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One Lunch Lady's Cafeteria Conversion

"If it's not me, who's it going to be?" asks Colorado school cafeteria manager Kathy Del Tonto. After serving processed foods in her cafeterias for years, she realized that reducing childhood obesity can begin with her. She now has the lunch ladies making 95 percent of meals from scratch.
NPR

'The Book Of Gin' Distills A Spirited History

From medieval medicine to18th-century English "crack", gin has come a long way. But according to Richard Barnett, author of The Book of Gin, now is "the best time in the last 500 years to be drinking" it.
NPR

'Dirt Candy': A Visual Veggie Cookbook With A Memoir Mixed In

Chef Amanda Cohen's Dirt Candy is a turducken of a book: graphic novel, cookbook and memoir in one. Cohen's East Village restaurant in New York City is focused entirely on vegetables — and with just nine tables, it's become a foodie destination.
NPR

Hospital Bids Bye-Bye To Big Macs, Others May Follow Suit

The presence of fast food joints on hospital campuses often conflicts with wellness efforts. Long-term leases have made it difficult for these facilities to kick the restaurants out. But some hospitals are managing to give burgers and fries the boot.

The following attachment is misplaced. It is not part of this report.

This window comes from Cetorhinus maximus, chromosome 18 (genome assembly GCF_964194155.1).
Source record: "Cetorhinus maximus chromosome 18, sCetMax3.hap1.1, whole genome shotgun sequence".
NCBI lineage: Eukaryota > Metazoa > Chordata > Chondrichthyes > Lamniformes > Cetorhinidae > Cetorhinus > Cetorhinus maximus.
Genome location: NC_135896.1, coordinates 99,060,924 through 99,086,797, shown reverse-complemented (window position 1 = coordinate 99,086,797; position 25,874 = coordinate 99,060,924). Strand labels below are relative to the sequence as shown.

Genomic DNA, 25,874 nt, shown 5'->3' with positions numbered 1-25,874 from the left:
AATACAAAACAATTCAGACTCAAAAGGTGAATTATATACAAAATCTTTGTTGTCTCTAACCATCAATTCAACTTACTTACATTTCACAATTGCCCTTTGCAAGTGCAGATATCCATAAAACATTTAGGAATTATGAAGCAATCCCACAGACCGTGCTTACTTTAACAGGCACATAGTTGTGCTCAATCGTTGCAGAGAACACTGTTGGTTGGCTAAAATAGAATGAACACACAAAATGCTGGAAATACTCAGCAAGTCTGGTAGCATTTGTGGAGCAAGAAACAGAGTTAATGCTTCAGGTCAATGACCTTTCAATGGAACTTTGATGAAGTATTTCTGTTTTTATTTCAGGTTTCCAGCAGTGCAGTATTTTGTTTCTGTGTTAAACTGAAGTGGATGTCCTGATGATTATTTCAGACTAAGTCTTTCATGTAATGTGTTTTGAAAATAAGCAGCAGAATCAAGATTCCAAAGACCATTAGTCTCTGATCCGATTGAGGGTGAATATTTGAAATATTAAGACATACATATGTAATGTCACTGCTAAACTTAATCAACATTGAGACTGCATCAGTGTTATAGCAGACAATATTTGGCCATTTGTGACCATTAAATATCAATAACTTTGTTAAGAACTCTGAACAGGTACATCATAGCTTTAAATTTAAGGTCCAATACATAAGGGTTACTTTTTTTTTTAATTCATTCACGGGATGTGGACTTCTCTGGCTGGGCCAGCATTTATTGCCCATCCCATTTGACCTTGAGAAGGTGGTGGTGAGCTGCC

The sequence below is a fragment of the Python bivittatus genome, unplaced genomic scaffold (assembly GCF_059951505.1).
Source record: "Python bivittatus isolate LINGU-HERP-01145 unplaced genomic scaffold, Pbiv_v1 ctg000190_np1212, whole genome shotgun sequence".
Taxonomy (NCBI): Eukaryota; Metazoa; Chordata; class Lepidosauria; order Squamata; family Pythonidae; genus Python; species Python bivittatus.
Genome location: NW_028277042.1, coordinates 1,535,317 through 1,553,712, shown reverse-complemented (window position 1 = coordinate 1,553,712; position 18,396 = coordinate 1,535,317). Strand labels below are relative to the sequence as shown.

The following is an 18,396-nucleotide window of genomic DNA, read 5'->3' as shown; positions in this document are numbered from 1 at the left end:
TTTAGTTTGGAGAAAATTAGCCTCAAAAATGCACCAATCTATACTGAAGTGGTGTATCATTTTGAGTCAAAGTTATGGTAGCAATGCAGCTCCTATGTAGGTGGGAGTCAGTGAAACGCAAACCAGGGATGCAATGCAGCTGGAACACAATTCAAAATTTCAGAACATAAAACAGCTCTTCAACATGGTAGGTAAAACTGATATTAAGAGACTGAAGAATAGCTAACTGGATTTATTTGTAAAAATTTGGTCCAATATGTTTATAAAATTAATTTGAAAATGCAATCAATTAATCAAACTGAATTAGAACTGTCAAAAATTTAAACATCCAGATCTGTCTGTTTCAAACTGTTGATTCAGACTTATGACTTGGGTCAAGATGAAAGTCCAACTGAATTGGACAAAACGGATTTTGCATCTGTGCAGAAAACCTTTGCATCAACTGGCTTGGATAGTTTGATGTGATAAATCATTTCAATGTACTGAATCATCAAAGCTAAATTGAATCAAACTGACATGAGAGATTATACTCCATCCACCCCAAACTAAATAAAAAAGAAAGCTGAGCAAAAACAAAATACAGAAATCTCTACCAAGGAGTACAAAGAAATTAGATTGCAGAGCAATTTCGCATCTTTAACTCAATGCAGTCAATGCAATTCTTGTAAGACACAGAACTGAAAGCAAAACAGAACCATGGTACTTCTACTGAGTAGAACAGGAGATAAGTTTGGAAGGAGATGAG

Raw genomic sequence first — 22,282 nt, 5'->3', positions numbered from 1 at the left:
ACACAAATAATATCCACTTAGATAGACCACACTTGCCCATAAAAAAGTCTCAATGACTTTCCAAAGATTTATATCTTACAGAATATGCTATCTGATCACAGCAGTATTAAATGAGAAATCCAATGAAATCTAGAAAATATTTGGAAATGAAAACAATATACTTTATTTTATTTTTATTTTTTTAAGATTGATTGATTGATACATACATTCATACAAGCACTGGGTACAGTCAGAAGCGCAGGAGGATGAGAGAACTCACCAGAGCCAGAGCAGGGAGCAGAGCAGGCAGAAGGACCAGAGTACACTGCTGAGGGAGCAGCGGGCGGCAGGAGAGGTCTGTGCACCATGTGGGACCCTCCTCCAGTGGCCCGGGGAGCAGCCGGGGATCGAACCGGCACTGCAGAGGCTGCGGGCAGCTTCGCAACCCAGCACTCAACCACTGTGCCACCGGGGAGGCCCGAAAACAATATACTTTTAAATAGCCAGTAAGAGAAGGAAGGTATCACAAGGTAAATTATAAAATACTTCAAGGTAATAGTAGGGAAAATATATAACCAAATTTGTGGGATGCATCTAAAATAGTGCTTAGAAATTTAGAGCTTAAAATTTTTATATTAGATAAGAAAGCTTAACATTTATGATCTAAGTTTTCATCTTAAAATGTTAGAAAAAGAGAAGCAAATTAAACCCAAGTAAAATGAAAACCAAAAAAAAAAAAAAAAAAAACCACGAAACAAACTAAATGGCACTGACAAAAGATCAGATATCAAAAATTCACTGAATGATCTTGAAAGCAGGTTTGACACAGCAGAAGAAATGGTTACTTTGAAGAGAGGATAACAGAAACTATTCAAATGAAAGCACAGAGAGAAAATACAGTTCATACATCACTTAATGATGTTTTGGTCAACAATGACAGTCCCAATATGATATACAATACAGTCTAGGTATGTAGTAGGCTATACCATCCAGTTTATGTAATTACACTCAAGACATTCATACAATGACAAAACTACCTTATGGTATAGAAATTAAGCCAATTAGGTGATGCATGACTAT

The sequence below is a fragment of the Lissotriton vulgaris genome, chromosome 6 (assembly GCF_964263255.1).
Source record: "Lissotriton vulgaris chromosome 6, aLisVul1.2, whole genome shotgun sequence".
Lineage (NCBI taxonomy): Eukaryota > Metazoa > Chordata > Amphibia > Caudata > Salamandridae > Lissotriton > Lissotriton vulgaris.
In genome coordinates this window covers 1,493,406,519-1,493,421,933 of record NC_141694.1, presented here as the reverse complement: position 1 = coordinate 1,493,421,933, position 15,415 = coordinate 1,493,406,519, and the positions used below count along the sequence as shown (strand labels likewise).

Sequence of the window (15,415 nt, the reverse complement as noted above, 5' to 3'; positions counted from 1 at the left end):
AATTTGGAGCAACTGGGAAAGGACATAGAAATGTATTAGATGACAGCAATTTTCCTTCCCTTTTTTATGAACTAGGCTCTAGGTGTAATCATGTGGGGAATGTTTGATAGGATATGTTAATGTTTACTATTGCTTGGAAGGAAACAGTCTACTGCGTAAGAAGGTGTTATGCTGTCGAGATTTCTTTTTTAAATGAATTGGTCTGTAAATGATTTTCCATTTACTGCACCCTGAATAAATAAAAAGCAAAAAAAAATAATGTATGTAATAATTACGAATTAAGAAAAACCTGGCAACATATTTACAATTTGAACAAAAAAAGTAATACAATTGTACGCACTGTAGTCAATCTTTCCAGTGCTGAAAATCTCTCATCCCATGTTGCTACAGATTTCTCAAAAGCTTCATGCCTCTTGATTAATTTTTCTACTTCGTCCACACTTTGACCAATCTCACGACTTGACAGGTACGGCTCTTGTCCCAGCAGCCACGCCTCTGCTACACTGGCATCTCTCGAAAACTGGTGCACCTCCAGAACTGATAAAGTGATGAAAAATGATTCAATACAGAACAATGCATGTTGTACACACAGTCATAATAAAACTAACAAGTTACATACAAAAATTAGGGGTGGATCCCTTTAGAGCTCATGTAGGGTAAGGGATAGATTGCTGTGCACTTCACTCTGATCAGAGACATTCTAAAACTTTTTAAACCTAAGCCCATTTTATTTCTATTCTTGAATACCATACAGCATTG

NPR

Smartphone Apps Offer Few Shortcuts For Those With Food Allergies

Plenty of apps promise to make life easier for people with life-threatening allergies to nuts and other foods. One scientist even invented a smartphone-based lab to detect potential allergens. But asking "Does that have nuts in it?" may actually be a better and safer option than pulling out your phone.
NPR

Don't Fear That Expired Food

When food passes its sell-by date, it's swept from the supermarket shelf. But that doesn't mean it's not safe to eat. Taste and smell are usually better indicators of a food's safety. And some items, like canned foods, can even last years or decades after their expiration date.

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